04: Dynamics and Complexity: Diagrammatic Fields
Tracing Nonlinearity and Emergence
Referring to Klaus Mainzer’s theory and interpretation of move from symmetry towards complexity (Mainzer, 2005), and considering his explanation of complexity theory and theory of nonlinearity through various scientific frameworks (mathematics, physics, chemistry, biology, economics and social sciences, computer science, philosophy, and arts), this issue calls for specific explanation of their application and research in architecture. The architectural design aimed at engaging time and change, transformation, shifting scales, mobility, multiplicity of views, programmes, scenarios, and forms (versioning and variation), interactivity, inner reconfiguration and self-constructing capacities, renders a specific mapping of dynamics and complexity, offering new measures and strategies of their control and skillful articulation.
Complexity theory, the study of nonlinear dynamic systems, has been used as a conceptual framework that “reconciles the essential unpredictability with the emergence of distinctive patterns” (Cartwright, 1991) – “It suggests that simple deterministic functions can give rise to highly complex and often unpredictable behavior, and yet this complexity can still exhibit surprising order and patterns” (Levy, 2000:68). Without simple cause and effect relationships, or a single and easily discernible rule of progression and development, the systems analysed are based on more complex algorithms and relational laws between the elements that constitute them. Their dynamic properties are essential for being characterised by “nonlinear relationships and complex interactions that evolve dynamically over time” (Levy, 2000:68; Tran, in Erçetin and Bağcı, 2016:169).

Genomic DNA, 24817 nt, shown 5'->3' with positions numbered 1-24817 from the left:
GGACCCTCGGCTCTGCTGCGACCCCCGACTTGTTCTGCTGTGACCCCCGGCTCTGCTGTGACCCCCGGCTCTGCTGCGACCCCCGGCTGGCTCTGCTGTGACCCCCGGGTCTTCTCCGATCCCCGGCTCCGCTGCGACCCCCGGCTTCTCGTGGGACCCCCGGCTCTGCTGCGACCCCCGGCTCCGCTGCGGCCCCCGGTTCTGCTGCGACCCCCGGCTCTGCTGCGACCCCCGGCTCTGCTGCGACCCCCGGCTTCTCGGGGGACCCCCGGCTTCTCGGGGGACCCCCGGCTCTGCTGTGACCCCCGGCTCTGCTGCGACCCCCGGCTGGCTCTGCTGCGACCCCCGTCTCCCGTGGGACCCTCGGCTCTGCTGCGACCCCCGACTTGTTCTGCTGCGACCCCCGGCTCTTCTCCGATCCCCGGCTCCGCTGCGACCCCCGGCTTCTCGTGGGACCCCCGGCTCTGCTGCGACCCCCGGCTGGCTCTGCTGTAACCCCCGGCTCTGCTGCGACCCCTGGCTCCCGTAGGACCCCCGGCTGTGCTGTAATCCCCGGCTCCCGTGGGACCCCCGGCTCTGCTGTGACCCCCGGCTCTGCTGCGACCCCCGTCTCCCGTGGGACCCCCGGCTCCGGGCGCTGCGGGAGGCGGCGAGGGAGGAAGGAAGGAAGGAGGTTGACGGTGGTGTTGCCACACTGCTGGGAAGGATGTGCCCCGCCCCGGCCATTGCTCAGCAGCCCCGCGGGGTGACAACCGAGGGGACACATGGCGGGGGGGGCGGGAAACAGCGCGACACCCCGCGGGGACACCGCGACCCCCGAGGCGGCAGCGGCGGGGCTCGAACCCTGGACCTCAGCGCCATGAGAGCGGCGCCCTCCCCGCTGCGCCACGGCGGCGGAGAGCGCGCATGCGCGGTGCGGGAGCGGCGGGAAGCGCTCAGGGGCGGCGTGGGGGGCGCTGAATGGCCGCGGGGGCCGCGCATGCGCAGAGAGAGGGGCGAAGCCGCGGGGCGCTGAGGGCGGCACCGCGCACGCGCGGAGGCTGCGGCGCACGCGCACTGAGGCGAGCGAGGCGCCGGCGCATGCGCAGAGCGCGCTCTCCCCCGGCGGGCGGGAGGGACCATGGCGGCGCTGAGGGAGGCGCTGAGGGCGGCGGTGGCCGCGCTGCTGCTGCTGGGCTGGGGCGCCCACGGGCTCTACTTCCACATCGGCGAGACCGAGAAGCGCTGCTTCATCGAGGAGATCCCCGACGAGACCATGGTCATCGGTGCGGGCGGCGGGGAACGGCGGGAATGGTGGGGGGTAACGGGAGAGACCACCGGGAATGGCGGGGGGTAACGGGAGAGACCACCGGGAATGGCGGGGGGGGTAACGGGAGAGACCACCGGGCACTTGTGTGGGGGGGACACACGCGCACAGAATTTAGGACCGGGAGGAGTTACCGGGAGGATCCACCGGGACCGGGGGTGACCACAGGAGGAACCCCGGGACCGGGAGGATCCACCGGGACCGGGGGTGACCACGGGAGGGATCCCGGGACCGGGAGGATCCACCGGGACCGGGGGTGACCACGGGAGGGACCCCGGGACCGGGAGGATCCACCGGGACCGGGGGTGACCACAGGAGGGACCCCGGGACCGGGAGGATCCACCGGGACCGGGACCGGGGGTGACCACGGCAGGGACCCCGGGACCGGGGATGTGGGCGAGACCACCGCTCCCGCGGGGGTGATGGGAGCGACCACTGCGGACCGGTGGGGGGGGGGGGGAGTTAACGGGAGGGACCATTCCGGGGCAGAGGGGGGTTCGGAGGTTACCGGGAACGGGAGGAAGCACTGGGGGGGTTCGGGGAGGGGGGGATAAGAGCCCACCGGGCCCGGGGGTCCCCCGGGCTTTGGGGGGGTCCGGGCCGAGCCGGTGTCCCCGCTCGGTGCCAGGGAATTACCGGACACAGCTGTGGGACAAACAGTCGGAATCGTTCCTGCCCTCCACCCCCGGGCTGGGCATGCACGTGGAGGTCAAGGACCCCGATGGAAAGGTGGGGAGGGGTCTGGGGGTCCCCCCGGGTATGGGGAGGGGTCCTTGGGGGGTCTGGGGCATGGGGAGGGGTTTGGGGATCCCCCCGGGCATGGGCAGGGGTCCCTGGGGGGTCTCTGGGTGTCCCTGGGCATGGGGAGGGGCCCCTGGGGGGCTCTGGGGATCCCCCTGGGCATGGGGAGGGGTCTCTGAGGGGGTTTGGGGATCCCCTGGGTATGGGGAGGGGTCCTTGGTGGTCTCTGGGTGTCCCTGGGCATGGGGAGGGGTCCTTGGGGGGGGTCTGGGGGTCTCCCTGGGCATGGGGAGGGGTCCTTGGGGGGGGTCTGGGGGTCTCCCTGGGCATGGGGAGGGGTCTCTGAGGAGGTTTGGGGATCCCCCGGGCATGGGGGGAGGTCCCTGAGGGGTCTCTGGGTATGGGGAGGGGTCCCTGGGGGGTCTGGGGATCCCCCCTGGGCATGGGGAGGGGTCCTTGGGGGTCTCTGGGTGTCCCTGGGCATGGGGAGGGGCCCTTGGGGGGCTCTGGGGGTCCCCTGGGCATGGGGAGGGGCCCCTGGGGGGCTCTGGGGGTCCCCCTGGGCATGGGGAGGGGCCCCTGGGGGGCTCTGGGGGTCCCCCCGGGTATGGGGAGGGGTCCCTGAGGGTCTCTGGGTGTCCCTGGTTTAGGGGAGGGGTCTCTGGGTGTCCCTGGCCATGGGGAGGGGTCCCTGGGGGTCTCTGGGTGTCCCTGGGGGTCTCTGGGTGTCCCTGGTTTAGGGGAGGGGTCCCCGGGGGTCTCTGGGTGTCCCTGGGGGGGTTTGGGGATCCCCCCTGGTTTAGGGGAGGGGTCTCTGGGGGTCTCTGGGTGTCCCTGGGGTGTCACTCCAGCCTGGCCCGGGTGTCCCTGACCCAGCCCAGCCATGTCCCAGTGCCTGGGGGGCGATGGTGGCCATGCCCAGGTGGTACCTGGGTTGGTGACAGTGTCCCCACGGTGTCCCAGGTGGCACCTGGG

Using systems theory, theory of complexity and chaos, dynamic systems theory, theory of adaptibility, and design intelligence strategies (Ćirić, 2016) to provide necessary information and frame diagrammatic articulation of multiple data in architecture’s extended meta-disciplinary field, this issue challenges architectural interpretation and problematisation of thereby defined systemic and spatial features. Diagrammatisation of dynamic processes here implies scientific refinement and definition of their properties as basic motives and principles of architectural research (work with data and organising structures, or intensive properties with specific spatial effects) and architectural design (e.g. investigation through iterative processes and versioning).
The aim of this issue is therefore to investigate the possibilities of contemporary application of complexity theory and its branches developed under different scientific frameworks in architecture. Besides applying complexity logic in design issues, the very ‘architecture of complexity’ may be analysed as a concept and concrete structural response to intricate spatial conditions and main building/design thinking properties and parameters (formal, programmatic, logical, social, aesthetic, or all of them at the same time).
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